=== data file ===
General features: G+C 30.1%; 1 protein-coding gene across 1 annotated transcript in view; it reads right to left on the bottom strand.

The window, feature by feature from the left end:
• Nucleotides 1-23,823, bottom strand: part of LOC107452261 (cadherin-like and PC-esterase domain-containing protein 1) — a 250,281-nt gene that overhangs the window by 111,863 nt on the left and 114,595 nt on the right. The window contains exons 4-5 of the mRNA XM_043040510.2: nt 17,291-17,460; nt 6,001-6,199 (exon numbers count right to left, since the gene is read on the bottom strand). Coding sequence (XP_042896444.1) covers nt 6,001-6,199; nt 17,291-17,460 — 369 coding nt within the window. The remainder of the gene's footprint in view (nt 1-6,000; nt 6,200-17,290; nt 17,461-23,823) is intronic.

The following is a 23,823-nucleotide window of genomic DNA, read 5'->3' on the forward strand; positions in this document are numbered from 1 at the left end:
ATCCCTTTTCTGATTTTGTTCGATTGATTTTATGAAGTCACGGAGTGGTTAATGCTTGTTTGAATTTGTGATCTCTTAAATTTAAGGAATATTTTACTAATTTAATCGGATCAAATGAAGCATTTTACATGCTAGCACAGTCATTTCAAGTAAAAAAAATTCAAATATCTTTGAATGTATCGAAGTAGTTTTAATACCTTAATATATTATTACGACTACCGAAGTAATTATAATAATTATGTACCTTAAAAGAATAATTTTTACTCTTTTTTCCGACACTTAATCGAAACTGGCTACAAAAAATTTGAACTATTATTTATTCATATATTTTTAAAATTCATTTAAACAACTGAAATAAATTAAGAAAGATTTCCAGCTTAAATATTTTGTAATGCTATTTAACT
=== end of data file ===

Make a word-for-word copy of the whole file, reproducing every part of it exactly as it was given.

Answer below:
General features: G+C 30.1%; 1 protein-coding gene across 1 annotated transcript in view; it reads right to left on the bottom strand.

The window, feature by feature from the left end:
• Nucleotides 1-23,823, bottom strand: part of LOC107452261 (cadherin-like and PC-esterase domain-containing protein 1) — a 250,281-nt gene that overhangs the window by 111,863 nt on the left and 114,595 nt on the right. The window contains exons 4-5 of the mRNA XM_043040510.2: nt 17,291-17,460; nt 6,001-6,199 (exon numbers count right to left, since the gene is read on the bottom strand). Coding sequence (XP_042896444.1) covers nt 6,001-6,199; nt 17,291-17,460 — 369 coding nt within the window. The remainder of the gene's footprint in view (nt 1-6,000; nt 6,200-17,290; nt 17,461-23,823) is intronic.

The following is a 23,823-nucleotide window of genomic DNA, read 5'->3' on the forward strand; positions in this document are numbered from 1 at the left end:
ATCCCTTTTCTGATTTTGTTCGATTGATTTTATGAAGTCACGGAGTGGTTAATGCTTGTTTGAATTTGTGATCTCTTAAATTTAAGGAATATTTTACTAATTTAATCGGATCAAATGAAGCATTTTACATGCTAGCACAGTCATTTCAAGTAAAAAAAATTCAAATATCTTTGAATGTATCGAAGTAGTTTTAATACCTTAATATATTATTACGACTACCGAAGTAATTATAATAATTATGTACCTTAAAAGAATAATTTTTACTCTTTTTTCCGACACTTAATCGAAACTGGCTACAAAAAATTTGAACTATTATTTATTCATATATTTTTAAAATTCATTTAAACAACTGAAATAAATTAAGAAAGATTTCCAGCTTAAATATTTTGTAATGCTATTTAACT